While the IAM continues to ask our teammates to trust them, IAM officials and leadership can’t seem to stay out of legal trouble when it comes to their members’ money. The Department of Labor’s Office of Labor-Management Standards lists well over 100 instances of embezzlement or other criminal charges against IAM officials since 2002. Here are a couple of recent examples:

  • On Jan. 24, 2016, the U.S. Secretary of Labor filed a lawsuit against the trustees of the IAM National Pension Fund, including the IAM’s current International president, alleging that they used its members’ retirement money to fund lavish trips, meals and parties. That matter was just settled with the defendant trustees, including the IAM’s international president, agreeing to pay a total of $200,000 to the Fund and $40,000 to the U.S. Treasury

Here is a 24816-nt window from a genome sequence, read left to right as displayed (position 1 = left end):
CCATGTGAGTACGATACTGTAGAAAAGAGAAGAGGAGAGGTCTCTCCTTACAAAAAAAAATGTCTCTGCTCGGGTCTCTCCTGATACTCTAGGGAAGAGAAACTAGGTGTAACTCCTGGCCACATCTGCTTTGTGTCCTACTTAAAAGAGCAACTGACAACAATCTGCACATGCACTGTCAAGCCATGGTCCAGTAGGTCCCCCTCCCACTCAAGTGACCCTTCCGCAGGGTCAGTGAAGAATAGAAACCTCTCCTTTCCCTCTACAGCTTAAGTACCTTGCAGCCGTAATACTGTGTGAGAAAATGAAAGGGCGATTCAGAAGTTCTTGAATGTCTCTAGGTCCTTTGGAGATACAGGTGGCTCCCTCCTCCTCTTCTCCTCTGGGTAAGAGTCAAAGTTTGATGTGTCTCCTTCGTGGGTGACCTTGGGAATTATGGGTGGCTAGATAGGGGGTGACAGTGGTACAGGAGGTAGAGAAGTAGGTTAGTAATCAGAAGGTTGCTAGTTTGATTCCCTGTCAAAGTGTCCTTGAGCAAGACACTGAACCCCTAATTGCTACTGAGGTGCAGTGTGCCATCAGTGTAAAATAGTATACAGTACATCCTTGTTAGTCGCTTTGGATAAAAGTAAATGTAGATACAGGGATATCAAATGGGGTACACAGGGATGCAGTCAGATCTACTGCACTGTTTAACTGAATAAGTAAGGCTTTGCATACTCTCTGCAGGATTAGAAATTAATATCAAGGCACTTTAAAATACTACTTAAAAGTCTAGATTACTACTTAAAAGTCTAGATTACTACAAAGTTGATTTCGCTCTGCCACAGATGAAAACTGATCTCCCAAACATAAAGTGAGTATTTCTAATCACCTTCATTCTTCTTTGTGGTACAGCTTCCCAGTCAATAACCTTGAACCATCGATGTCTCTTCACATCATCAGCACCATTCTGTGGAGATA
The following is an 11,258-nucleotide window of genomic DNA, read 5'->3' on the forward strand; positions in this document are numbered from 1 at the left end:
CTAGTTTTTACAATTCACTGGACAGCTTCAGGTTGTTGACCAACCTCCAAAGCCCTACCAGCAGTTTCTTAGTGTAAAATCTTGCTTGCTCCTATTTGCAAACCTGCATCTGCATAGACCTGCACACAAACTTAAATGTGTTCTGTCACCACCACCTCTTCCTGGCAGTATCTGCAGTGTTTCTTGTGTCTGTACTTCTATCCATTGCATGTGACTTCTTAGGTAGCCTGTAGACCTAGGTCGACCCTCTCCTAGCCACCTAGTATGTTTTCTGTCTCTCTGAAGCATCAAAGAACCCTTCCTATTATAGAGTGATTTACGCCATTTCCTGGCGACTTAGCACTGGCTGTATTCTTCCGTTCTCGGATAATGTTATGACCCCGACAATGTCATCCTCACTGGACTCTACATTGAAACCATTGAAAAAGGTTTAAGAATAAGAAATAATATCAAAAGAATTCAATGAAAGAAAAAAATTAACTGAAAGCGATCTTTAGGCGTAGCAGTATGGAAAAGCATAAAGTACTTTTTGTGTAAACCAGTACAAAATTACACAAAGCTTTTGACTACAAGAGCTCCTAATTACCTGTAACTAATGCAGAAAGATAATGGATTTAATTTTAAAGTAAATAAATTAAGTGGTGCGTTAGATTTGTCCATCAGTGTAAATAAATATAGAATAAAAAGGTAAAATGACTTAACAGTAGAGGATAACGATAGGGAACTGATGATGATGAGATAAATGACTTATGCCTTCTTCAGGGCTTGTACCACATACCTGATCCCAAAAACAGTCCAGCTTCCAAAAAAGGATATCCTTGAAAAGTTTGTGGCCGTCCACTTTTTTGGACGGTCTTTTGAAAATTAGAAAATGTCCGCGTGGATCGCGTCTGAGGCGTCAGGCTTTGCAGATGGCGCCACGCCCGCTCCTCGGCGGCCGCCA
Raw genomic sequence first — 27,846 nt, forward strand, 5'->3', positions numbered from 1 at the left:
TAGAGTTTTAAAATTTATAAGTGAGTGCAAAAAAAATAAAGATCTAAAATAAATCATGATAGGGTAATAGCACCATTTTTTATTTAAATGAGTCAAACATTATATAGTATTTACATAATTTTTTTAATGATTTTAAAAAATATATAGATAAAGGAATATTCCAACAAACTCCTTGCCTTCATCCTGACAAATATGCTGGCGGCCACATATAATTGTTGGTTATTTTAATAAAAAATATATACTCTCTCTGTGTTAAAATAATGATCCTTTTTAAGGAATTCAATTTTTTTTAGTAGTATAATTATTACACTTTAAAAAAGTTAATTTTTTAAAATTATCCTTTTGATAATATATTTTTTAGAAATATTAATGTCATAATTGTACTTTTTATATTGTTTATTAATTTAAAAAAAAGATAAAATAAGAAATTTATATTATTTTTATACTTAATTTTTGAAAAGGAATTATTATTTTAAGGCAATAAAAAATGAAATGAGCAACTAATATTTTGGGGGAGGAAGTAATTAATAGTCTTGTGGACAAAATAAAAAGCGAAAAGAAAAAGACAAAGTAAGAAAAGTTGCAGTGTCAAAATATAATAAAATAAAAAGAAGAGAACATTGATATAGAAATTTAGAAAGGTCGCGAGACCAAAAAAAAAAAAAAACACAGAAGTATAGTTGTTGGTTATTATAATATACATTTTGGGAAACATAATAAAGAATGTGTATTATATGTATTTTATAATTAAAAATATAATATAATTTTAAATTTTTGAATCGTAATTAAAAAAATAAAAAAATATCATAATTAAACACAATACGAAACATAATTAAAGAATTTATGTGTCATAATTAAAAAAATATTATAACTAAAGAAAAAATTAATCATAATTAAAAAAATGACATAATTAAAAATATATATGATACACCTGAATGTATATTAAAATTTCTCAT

• In March 2016, Oscar Luevano, former financial secretary-treasurer of the Transportation Communications Union Lodge 5050 (an IAM affiliate) in Covina, Calif., pleaded guilty to embezzling $132,939 of its members’ dues

It all leads you to ask some very simple questions: Why would you trust the IAM with your money? Could you really rely on them to make decisions on your behalf? These repeated examples of corruption and criminal activity suggest that doing so might be a risky proposition. We’ve worked hard to get where we are without the IAM, and we just don’t need that kind of “representation” at BSC.

Business man hiding money in jacket pocket - Corruption and Fraud Concept